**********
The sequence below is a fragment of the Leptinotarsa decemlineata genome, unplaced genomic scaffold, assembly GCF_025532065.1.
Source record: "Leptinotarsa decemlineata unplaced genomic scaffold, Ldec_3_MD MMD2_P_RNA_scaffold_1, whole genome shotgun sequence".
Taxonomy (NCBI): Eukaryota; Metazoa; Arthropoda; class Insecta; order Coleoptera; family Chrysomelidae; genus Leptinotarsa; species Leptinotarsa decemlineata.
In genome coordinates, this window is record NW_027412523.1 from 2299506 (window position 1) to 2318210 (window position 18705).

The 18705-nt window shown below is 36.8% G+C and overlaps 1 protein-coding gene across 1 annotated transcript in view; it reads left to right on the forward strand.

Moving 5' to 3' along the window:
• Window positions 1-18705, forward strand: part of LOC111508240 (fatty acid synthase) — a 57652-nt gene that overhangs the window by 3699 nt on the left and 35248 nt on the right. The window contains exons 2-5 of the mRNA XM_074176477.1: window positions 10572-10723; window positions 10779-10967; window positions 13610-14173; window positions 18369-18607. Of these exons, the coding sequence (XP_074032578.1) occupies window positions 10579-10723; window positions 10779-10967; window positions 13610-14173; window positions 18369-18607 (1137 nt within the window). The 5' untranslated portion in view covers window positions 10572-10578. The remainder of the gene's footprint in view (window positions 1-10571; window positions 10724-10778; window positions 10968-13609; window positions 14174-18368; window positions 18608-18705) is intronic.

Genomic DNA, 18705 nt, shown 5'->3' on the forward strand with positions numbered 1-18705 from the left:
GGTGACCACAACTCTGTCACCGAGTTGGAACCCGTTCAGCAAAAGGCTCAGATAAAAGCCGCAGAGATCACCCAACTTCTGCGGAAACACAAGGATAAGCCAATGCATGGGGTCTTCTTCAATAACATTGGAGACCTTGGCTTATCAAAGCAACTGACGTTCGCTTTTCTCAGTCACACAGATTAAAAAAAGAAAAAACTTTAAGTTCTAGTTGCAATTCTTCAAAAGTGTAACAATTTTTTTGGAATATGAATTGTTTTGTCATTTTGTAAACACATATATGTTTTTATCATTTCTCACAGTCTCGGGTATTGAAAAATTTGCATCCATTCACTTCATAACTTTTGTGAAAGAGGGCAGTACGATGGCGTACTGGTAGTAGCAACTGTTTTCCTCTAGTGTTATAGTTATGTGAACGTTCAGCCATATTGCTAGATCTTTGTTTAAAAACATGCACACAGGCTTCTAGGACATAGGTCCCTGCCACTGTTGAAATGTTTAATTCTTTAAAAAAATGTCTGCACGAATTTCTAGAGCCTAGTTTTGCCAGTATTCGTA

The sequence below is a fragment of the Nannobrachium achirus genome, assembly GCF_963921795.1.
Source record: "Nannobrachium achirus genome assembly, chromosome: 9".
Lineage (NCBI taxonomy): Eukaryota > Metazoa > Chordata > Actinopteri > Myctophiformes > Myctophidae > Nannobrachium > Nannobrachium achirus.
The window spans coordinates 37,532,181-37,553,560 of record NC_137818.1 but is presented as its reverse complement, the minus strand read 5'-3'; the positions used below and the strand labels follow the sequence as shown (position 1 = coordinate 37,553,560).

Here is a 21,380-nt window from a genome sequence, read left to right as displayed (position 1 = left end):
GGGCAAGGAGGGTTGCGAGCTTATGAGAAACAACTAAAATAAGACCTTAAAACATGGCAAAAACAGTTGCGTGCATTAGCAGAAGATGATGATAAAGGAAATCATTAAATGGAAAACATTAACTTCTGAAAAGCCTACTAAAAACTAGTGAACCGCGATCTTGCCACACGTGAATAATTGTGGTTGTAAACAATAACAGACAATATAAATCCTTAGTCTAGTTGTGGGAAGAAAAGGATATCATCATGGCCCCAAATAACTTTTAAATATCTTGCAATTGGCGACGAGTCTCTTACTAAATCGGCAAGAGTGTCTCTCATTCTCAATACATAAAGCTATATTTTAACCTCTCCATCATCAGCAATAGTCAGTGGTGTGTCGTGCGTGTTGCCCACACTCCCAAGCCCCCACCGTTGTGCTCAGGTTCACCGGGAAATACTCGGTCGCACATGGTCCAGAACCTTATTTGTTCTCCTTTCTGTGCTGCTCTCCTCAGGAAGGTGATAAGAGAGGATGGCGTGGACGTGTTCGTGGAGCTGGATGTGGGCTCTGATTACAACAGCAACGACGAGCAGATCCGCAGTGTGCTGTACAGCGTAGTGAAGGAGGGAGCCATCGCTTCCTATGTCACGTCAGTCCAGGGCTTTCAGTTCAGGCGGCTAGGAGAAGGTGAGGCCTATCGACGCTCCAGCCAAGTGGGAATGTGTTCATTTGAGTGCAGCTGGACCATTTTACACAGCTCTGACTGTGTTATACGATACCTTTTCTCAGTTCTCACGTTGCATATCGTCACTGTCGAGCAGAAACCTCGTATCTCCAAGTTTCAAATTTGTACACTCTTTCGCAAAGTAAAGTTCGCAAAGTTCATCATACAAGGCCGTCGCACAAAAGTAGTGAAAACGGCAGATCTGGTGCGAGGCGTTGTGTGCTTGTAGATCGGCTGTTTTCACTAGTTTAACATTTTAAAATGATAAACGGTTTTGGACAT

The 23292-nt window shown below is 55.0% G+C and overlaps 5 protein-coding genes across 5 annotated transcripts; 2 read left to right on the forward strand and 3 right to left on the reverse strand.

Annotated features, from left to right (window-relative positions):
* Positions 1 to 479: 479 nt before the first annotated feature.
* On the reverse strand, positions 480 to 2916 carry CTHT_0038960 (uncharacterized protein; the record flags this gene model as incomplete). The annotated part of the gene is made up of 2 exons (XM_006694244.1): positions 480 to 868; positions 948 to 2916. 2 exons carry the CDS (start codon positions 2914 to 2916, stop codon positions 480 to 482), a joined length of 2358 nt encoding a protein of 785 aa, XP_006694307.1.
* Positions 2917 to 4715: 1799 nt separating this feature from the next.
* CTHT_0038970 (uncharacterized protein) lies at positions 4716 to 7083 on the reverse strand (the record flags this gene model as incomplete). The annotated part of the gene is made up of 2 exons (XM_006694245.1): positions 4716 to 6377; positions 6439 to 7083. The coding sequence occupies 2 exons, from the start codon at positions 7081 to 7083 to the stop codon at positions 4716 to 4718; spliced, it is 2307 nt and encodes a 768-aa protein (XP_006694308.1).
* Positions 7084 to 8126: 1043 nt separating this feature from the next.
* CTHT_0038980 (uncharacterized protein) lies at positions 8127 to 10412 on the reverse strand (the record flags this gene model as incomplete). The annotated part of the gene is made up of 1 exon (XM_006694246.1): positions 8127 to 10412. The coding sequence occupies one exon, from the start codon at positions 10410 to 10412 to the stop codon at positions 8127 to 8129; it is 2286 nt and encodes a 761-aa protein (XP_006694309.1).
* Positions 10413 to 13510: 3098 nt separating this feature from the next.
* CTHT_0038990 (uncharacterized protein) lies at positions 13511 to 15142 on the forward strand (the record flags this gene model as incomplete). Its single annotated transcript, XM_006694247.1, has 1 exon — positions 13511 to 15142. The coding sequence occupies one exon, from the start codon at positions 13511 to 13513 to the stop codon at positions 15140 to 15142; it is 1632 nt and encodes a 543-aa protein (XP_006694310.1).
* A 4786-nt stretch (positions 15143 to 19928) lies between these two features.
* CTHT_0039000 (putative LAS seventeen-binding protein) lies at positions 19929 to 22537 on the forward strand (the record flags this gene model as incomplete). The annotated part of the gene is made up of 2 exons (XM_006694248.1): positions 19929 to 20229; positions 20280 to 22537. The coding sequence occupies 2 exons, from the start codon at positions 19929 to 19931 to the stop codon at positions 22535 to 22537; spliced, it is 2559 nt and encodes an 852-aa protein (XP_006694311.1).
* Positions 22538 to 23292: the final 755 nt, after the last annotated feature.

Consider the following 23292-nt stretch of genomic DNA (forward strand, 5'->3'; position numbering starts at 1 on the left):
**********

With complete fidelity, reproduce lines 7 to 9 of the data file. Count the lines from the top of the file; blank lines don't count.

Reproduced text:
• Window positions 1-18705, forward strand: part of LOC111508240 (fatty acid synthase) — a 57652-nt gene that overhangs the window by 3699 nt on the left and 35248 nt on the right. The window contains exons 2-5 of the mRNA XM_074176477.1: window positions 10572-10723; window positions 10779-10967; window positions 13610-14173; window positions 18369-18607. Of these exons, the coding sequence (XP_074032578.1) occupies window positions 10579-10723; window positions 10779-10967; window positions 13610-14173; window positions 18369-18607 (1137 nt within the window). The 5' untranslated portion in view covers window positions 10572-10578. The remainder of the gene's footprint in view (window positions 1-10571; window positions 10724-10778; window positions 10968-13609; window positions 14174-18368; window positions 18608-18705) is intronic.

Genomic DNA, 18705 nt, shown 5'->3' on the forward strand with positions numbered 1-18705 from the left:
GGTGACCACAACTCTGTCACCGAGTTGGAACCCGTTCAGCAAAAGGCTCAGATAAAAGCCGCAGAGATCACCCAACTTCTGCGGAAACACAAGGATAAGCCAATGCATGGGGTCTTCTTCAATAACATTGGAGACCTTGGCTTATCAAAGCAACTGACGTTCGCTTTTCTCAGTCACACAGATTAAAAAAAGAAAAAACTTTAAGTTCTAGTTGCAATTCTTCAAAAGTGTAACAATTTTTTTGGAATATGAATTGTTTTGTCATTTTGTAAACACATATATGTTTTTATCATTTCTCACAGTCTCGGGTATTGAAAAATTTGCATCCATTCACTTCATAACTTTTGTGAAAGAGGGCAGTACGATGGCGTACTGGTAGTAGCAACTGTTTTCCTCTAGTGTTATAGTTATGTGAACGTTCAGCCATATTGCTAGATCTTTGTTTAAAAACATGCACACAGGCTTCTAGGACATAGGTCCCTGCCACTGTTGAAATGTTTAATTCTTTAAAAAAATGTCTGCACGAATTTCTAGAGCCTAGTTTTGCCAGTATTCGTA